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Not sure cypress is the best choice for chopping boards. A good quality is its dimensional stability, but when freshly machined it has a slight camphor-like smell that could taint the food. If you have used cypress before perhaps you have noticed it. No doubt the smell and possible taint go away after a while, but more "bland" woods include hoop pine, kauri pine, and in the hardwoods, Victorian ash. 

We are interested in using vertical shipplapped Silvertop Ash on a curved wall and reception desk. The radius of the curve is 14 feet, the height is 12 feet, and the length of the arc is 16 feet. Do you have drawing details that shows how to accomplish this? What is the best product for this? What is the maximum height of each piece of wood plank? Can this product be shipped to the U.S. or is there another U.S. distributor? Thank you.

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We don't have any architectural drawings that show shiplapped boards on a curved wall, but if you click on this link you will find an archive of images of curved timber walls: It's not practical to curve the boards themselves but they can generally be fitted to a gentle curve - a bit like building a curved brick wall using straight bricks. It might be a good idea to talk it over with a skilled carpenter to work out the practicalities. We are not aware of any US distributors of Australian silvertop ash but it might be possible to arrange for a supplier to export a shipment to the US. You will find companies that deal in silvertop ash by searching the net, eg. here:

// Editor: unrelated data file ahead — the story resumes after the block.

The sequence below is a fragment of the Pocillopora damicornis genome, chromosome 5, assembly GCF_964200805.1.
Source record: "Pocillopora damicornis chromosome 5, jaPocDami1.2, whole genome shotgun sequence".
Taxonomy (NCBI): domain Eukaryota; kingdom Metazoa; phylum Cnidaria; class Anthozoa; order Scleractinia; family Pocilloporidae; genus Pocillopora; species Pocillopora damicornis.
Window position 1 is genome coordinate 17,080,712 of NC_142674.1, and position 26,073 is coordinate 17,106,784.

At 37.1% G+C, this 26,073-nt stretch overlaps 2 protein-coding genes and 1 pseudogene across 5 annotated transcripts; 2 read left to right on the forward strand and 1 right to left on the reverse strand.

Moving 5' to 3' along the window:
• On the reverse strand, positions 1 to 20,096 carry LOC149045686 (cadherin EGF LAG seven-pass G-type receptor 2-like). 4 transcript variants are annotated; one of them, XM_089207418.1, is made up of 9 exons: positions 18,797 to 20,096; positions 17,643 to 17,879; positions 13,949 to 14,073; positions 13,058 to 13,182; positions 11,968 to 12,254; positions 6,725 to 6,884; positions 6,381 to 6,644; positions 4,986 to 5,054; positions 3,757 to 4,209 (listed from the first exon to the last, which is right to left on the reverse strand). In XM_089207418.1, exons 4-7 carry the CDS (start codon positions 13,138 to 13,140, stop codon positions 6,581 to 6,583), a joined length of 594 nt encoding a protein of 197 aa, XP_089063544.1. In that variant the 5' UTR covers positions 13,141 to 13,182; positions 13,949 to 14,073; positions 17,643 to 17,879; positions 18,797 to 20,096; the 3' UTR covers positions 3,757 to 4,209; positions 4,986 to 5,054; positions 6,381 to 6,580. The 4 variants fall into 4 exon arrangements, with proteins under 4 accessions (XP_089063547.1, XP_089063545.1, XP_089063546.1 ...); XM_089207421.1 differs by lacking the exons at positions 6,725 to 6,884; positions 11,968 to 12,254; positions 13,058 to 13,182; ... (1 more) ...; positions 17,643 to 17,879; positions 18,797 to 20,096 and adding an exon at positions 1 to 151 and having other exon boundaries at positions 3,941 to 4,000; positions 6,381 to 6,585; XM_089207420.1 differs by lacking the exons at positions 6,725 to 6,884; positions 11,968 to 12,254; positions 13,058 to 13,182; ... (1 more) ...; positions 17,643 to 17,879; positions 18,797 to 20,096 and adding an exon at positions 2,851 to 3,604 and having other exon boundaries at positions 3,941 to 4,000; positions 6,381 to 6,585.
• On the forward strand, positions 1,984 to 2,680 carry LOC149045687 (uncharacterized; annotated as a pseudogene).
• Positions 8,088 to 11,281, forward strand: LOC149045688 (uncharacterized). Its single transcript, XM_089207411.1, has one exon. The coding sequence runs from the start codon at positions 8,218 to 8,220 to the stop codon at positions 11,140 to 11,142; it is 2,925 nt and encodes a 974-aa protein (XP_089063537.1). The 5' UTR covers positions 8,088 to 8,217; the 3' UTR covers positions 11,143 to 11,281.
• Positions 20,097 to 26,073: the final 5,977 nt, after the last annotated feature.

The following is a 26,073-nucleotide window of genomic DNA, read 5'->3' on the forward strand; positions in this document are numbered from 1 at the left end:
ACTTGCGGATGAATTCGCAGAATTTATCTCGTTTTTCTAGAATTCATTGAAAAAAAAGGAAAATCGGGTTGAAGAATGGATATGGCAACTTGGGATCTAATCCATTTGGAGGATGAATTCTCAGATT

I want to know how do you connect one I-beam to another?

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We weren't sure whether you want to connect I-beams at right-angles or end-to-end. It's not recommended by manufacturers to join I-beams end-to-end and not usually necessary given that they are available in lengths up to 13m. However, it is sometimes necessary to connect them at right-angles and a typical detail is provided in the Hyjoist installation guide. Note that other manufacturers may have slightly different recommendations and the manufacturer's specific details should always be followed.